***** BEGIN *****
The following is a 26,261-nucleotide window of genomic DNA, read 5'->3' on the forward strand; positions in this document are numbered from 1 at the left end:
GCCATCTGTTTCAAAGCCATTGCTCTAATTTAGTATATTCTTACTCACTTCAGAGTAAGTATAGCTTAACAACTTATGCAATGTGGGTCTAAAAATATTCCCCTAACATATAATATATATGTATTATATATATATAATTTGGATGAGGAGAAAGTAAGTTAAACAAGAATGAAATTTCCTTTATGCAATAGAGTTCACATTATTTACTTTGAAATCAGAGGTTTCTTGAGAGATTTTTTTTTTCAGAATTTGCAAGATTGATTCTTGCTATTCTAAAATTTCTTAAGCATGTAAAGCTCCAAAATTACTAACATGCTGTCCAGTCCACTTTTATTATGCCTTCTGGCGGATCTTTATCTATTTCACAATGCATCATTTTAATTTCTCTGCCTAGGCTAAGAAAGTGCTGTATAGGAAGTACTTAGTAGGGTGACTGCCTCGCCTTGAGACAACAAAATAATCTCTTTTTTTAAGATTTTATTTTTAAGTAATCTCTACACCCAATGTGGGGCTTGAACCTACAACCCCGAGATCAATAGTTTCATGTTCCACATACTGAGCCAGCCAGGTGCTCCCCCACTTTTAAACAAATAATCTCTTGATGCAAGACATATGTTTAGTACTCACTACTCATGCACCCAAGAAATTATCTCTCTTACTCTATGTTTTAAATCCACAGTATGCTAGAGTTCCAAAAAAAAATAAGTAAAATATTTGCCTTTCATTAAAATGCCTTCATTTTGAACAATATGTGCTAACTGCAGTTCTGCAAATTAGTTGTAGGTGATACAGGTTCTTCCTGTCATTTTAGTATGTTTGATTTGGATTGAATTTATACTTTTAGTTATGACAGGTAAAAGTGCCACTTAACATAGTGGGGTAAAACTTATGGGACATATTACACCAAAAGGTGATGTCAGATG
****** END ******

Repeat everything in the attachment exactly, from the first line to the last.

The following is a 26,261-nucleotide window of genomic DNA, read 5'->3' on the forward strand; positions in this document are numbered from 1 at the left end:
GCCATCTGTTTCAAAGCCATTGCTCTAATTTAGTATATTCTTACTCACTTCAGAGTAAGTATAGCTTAACAACTTATGCAATGTGGGTCTAAAAATATTCCCCTAACATATAATATATATGTATTATATATATATAATTTGGATGAGGAGAAAGTAAGTTAAACAAGAATGAAATTTCCTTTATGCAATAGAGTTCACATTATTTACTTTGAAATCAGAGGTTTCTTGAGAGATTTTTTTTTTCAGAATTTGCAAGATTGATTCTTGCTATTCTAAAATTTCTTAAGCATGTAAAGCTCCAAAATTACTAACATGCTGTCCAGTCCACTTTTATTATGCCTTCTGGCGGATCTTTATCTATTTCACAATGCATCATTTTAATTTCTCTGCCTAGGCTAAGAAAGTGCTGTATAGGAAGTACTTAGTAGGGTGACTGCCTCGCCTTGAGACAACAAAATAATCTCTTTTTTTAAGATTTTATTTTTAAGTAATCTCTACACCCAATGTGGGGCTTGAACCTACAACCCCGAGATCAATAGTTTCATGTTCCACATACTGAGCCAGCCAGGTGCTCCCCCACTTTTAAACAAATAATCTCTTGATGCAAGACATATGTTTAGTACTCACTACTCATGCACCCAAGAAATTATCTCTCTTACTCTATGTTTTAAATCCACAGTATGCTAGAGTTCCAAAAAAAAATAAGTAAAATATTTGCCTTTCATTAAAATGCCTTCATTTTGAACAATATGTGCTAACTGCAGTTCTGCAAATTAGTTGTAGGTGATACAGGTTCTTCCTGTCATTTTAGTATGTTTGATTTGGATTGAATTTATACTTTTAGTTATGACAGGTAAAAGTGCCACTTAACATAGTGGGGTAAAACTTATGGGACATATTACACCAAAAGGTGATGTCAGATG